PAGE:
After a trip last month to Afghanistan with other members of the House Armed Services Committee, Rep. Mike Coffman said he was "cautiously optimistic" that current U.S. policy gives the people there "the greatest hope for stability."
That's good news, if true, and yet it's remarkable how fragile that hope for stability remains 13 years after U.S. troops overthrew the Taliban.
On Monday, the U.S. closed its operational command in Afghanistan, formally ending this nation's combat mission. A total of 10,800 U.S. troops will remain into 2015, but in a much curtailed role.
This winding down of the U.S. role was long overdue. And anyone who doubts that should read a New York Times account of the impressions of Lt. Gen. Joseph Anderson shortly before his departure from Kabul this week.
As The Times summed it up: "The record casualties of Afghan forces are not sustainable, and neither are the astounding desertion rates, [Anderson] said. Political meddling, not intelligence, drives military missions. The police and army do not work together."
And those are only the highlights of the ongoing challenges to the Afghan government noted in the article.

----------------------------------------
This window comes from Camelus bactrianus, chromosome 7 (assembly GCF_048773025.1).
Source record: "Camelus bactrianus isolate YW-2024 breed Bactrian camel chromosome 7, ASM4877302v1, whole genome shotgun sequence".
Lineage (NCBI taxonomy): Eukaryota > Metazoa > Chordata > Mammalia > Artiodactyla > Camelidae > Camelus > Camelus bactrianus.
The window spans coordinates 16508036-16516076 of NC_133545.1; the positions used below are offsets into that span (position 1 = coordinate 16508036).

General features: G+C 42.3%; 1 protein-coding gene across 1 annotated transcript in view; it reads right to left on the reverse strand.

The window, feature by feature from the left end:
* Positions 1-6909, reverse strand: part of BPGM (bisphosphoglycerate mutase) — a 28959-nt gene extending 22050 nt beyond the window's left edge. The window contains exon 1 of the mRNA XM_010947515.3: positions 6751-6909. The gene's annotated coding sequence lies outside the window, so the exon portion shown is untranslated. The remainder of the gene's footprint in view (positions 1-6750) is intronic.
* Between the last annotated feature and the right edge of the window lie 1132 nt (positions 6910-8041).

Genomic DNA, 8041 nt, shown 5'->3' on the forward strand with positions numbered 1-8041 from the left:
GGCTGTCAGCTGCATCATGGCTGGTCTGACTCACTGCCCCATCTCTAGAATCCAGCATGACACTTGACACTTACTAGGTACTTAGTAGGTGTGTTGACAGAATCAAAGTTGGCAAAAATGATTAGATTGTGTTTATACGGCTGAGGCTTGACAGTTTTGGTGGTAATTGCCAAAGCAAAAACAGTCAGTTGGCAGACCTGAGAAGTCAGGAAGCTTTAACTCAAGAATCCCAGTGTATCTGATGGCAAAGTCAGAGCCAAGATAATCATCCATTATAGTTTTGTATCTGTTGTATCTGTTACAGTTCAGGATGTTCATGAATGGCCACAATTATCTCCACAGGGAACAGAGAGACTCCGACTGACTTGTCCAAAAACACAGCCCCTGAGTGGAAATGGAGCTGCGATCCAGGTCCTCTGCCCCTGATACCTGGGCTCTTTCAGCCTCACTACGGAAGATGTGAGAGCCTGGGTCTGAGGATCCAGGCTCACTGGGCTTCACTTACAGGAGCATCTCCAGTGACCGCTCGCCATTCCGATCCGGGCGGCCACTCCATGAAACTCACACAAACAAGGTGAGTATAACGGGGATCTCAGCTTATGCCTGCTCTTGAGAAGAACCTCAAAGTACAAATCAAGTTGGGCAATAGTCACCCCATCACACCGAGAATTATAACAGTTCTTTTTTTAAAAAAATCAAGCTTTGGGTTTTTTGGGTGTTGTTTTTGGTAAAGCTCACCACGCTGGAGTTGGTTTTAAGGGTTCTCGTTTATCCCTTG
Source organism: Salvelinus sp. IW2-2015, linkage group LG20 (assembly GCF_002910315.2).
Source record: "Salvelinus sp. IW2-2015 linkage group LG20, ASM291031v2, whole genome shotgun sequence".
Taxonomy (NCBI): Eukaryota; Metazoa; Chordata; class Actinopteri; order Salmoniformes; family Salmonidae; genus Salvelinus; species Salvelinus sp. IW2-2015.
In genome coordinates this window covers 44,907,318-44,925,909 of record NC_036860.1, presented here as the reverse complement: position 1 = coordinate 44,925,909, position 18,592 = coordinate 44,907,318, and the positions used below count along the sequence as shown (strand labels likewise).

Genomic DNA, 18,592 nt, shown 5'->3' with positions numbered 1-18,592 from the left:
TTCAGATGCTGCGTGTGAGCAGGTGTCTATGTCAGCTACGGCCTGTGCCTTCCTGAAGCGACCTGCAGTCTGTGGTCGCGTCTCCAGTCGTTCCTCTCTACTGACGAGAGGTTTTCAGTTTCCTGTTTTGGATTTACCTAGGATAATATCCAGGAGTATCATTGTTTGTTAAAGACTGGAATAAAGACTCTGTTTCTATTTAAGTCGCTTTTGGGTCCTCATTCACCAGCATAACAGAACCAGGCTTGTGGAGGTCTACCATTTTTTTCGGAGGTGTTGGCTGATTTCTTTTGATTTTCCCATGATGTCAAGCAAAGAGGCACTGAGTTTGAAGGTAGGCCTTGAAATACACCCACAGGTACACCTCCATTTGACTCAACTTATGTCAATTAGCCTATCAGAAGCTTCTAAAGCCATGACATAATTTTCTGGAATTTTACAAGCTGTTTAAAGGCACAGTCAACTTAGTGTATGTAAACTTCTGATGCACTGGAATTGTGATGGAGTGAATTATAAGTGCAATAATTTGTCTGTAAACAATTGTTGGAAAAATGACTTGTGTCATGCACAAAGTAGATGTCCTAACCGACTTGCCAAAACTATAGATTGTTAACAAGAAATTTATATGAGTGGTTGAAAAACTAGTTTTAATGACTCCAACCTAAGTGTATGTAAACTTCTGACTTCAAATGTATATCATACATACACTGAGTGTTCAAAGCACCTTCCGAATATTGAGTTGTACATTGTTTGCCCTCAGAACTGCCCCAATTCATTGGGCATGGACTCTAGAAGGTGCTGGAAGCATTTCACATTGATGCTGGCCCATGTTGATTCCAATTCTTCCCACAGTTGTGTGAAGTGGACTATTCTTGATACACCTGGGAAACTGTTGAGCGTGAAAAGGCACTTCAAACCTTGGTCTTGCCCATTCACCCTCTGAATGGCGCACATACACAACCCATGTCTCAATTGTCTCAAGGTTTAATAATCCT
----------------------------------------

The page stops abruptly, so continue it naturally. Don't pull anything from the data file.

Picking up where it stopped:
"I don't know if I'm pessimistic or optimistic," said Anderson, whom The Times described as "the last American general to lead combat operations" in Afghanistan.
Well, he doesn't sound optimistic.
And if the Afghan government's position is still so precarious after so many years, who can seriously argue that a few more years of high-intensity U.S. military engagement would have done much good?
To be sure, the U.S. had no choice but to topple the Taliban after 9/11, given the regime's role in harboring al-Qaeda. But years of attempted nation-building in Afghanistan have been a mixed bag, despite a breathtaking investment in American blood and treasure.
At some point, the cord had to be cut.